April 27, 2012
Harvard Law School’s Wasserstein Hall, Caspersen Student Center, Clinical Wing building (WCC) has received the Leadership in Energy and Environmental Design – New Construction (LEED-NC) Gold Certification from the U.S. Green Building Council. The WCC—a new facility that houses approximately 250,000 square feet of innovative classrooms and student space—is a model of a “green” building, and is part of the Law School’s and Harvard’s commitment to reducing environmental impact and creating healthy buildings.
Internationally recognized, the LEED rating system grants four levels of sustainability certification—Certified, Silver, Gold, and Platinum—providing a framework for identifying and implementing green building design, construction, operation and maintenance. In order to meet LEED requirements, new construction must take into account elements such as sustainable sites, water efficiency, energy and atmosphere (heating and cooling), indoor environmental quality and innovation in design.
The WCC building features a rainwater capture system that uses runoff water to nourish the surrounding landscapes. There are also several green (vegetated) roofs and white-painted roofs that deflect sunlight from the building. Much recycled-content building material was used in WCC and 95% of the waste that was created during construction was recycled.
The interior of WCC features sensors that automatically shut off ventilation when windows are open, as well as carbon-dioxide sensors that adjust ventilation according to the number of people in the room. Lighting throughout the building is energy-efficient and has occupancy and daylight sensors. Windows in the building are “high-performance” and allow more heating from the sun depending on the outside temperature. There are filtered water stations throughout the building and the wood throughout WCC was sustainably harvested.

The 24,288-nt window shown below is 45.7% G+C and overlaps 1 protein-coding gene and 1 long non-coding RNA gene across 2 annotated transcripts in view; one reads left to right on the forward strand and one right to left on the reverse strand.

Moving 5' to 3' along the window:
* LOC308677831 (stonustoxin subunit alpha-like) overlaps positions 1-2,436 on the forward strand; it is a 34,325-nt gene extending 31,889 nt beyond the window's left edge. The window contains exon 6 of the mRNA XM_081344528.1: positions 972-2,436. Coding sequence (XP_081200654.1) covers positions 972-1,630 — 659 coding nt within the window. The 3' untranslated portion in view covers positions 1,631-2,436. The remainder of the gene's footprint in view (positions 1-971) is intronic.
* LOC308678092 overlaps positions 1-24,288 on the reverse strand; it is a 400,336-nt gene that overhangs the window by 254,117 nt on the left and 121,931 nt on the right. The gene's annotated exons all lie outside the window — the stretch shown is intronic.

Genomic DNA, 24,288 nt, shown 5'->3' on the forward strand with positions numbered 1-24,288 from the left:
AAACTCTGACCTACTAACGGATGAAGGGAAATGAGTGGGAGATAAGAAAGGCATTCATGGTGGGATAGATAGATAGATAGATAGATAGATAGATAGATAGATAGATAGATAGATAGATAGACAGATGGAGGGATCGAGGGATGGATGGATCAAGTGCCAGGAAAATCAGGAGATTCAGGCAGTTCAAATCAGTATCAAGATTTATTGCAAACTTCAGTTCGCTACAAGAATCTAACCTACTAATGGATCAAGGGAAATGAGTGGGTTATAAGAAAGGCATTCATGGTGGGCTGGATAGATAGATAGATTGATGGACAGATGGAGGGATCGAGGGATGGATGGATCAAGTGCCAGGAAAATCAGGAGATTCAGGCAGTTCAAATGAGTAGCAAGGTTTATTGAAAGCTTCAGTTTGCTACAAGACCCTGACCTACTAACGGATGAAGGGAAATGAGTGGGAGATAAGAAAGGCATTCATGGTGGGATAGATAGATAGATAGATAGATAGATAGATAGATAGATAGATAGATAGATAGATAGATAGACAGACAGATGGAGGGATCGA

To learn more about WCC’s sustainable features, watch a video from the HLS Green Living Representatives:
Harvard currently has 64 projects certified by LEED and 95 projects that are LEED registered and currently being processed for certification. A renovated suite of offices in the Law School’s Griswold Hall was the first LEED Platinum Commercial Interior Space in New England and the first among American universities.
A story and interactive map on Harvard’s LEED-certified buildings, by the Harvard Gazette, is available here.
The full UGBC-Harvard announcement is available here.
The U.S. Green Building Council is a nonprofit organization committed to a sustainable future through cost-efficient and energy-saving green buildings.